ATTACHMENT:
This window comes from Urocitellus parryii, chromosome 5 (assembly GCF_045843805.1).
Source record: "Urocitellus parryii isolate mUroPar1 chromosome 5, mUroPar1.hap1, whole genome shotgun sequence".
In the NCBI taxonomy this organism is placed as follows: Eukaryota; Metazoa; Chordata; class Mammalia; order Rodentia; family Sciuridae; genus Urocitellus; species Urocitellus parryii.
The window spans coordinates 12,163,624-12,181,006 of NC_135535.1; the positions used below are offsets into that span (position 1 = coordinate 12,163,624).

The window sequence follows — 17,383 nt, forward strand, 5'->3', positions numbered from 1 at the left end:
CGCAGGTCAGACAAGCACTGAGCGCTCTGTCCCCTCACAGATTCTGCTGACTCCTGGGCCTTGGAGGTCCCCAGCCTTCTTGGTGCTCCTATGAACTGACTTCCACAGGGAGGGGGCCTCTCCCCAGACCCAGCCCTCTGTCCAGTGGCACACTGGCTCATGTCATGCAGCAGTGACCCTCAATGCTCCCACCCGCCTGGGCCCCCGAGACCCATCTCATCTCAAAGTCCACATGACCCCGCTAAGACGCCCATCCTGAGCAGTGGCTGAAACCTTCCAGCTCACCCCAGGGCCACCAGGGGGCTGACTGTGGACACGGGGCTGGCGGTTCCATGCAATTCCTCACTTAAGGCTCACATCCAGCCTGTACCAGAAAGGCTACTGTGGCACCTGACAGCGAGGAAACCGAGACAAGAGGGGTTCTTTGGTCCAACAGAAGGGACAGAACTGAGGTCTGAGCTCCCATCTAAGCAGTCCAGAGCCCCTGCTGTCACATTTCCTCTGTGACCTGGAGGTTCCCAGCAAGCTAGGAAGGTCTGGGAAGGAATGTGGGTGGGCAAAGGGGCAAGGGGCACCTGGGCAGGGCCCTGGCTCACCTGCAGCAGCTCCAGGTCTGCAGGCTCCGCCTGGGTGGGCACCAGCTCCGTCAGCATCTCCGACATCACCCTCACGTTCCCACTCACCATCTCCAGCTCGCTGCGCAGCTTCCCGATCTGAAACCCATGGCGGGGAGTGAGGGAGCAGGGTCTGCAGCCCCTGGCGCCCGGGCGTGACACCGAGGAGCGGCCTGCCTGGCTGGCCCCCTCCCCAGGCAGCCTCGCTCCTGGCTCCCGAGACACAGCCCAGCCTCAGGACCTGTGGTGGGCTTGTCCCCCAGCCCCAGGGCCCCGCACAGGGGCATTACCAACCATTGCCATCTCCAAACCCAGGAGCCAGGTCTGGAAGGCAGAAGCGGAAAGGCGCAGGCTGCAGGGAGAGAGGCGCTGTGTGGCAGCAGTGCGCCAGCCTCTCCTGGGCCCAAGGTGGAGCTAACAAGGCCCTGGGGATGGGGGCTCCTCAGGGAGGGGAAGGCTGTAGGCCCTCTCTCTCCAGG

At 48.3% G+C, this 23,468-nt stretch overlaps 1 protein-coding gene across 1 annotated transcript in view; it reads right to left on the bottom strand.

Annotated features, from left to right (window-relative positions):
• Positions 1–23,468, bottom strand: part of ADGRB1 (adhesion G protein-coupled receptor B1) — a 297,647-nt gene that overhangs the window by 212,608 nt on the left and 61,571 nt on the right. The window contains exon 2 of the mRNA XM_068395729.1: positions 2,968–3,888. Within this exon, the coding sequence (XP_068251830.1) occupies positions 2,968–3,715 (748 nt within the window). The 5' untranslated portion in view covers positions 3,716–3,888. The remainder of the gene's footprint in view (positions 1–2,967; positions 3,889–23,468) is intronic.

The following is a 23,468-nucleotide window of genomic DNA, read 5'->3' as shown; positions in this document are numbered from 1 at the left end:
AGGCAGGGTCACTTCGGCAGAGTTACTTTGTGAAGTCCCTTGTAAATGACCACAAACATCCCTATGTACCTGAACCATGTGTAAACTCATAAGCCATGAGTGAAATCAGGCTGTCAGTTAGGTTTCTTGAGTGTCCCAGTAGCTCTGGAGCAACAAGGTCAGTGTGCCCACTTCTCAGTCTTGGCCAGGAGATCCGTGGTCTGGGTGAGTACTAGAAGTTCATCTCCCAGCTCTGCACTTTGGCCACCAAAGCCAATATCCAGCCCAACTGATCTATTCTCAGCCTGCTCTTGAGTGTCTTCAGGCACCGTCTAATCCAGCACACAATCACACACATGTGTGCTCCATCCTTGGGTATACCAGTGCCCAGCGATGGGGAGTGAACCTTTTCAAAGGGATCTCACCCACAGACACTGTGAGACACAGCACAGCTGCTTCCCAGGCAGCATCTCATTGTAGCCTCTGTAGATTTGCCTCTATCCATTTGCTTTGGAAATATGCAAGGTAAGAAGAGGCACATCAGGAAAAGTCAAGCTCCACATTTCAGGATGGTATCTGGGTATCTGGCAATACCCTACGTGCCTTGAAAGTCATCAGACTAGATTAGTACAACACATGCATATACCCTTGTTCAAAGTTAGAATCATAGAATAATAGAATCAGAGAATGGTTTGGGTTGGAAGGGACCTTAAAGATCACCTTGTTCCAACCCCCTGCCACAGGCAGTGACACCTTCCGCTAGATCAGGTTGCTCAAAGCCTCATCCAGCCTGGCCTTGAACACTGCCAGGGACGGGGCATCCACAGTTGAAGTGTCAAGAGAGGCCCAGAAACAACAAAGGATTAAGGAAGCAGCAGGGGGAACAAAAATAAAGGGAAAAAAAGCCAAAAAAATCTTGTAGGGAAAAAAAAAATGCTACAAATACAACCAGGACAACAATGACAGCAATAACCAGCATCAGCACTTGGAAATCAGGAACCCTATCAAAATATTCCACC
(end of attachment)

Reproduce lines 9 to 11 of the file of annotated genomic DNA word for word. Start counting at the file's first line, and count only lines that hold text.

• Positions 1–23,468, bottom strand: part of ADGRB1 (adhesion G protein-coupled receptor B1) — a 297,647-nt gene that overhangs the window by 212,608 nt on the left and 61,571 nt on the right. The window contains exon 2 of the mRNA XM_068395729.1: positions 2,968–3,888. Within this exon, the coding sequence (XP_068251830.1) occupies positions 2,968–3,715 (748 nt within the window). The 5' untranslated portion in view covers positions 3,716–3,888. The remainder of the gene's footprint in view (positions 1–2,967; positions 3,889–23,468) is intronic.

The following is a 23,468-nucleotide window of genomic DNA, read 5'->3' as shown; positions in this document are numbered from 1 at the left end:
AGGCAGGGTCACTTCGGCAGAGTTACTTTGTGAAGTCCCTTGTAAATGACCACAAACATCCCTATGTACCTGAACCATGTGTAAACTCATAAGCCATGAGTGAAATCAGGCTGTCAGTTAGGTTTCTTGAGTGTCCCAGTAGCTCTGGAGCAACAAGGTCAGTGTGCCCACTTCTCAGTCTTGGCCAGGAGATCCGTGGTCTGGGTGAGTACTAGAAGTTCATCTCCCAGCTCTGCACTTTGGCCACCAAAGCCAATATCCAGCCCAACTGATCTATTCTCAGCCTGCTCTTGAGTGTCTTCAGGCACCGTCTAATCCAGCACACAATCACACACATGTGTGCTCCATCCTTGGGTATACCAGTGCCCAGCGATGGGGAGTGAACCTTTTCAAAGGGATCTCACCCACAGACACTGTGAGACACAGCACAGCTGCTTCCCAGGCAGCATCTCATTGTAGCCTCTGTAGATTTGCCTCTATCCATTTGCTTTGGAAATATGCAAGGTAAGAAGAGGCACATCAGGAAAAGTCAAGCTCCACATTTCAGGATGGTATCTGGGTATCTGGCAATACCCTACGTGCCTTGAAAGTCATCAGACTAGATTAGTACAACACATGCATATACCCTTGTTCAAAGTTAGAATCATAGAATAATAGAATCAGAGAATGGTTTGGGTTGGAAGGGACCTTAAAGATCACCTTGTTCCAACCCCCTGCCACAGGCAGTGACACCTTCCGCTAGATCAGGTTGCTCAAAGCCTCATCCAGCCTGGCCTTGAACACTGCCAGGGACGGGGCATCCACAGTTGAAGTGTCAAGAGAGGCCCAGAAACAACAAAGGATTAAGGAAGCAGCAGGGGGAACAAAAATAAAGGGAAAAAAAGCCAAAAAAATCTTGTAGGGAAAAAAAAAATGCTACAAATACAACCAGGACAACAATGACAGCAATAACCAGCATCAGCACTTGGAAATCAGGAACCCTATCAAAATATTCCACC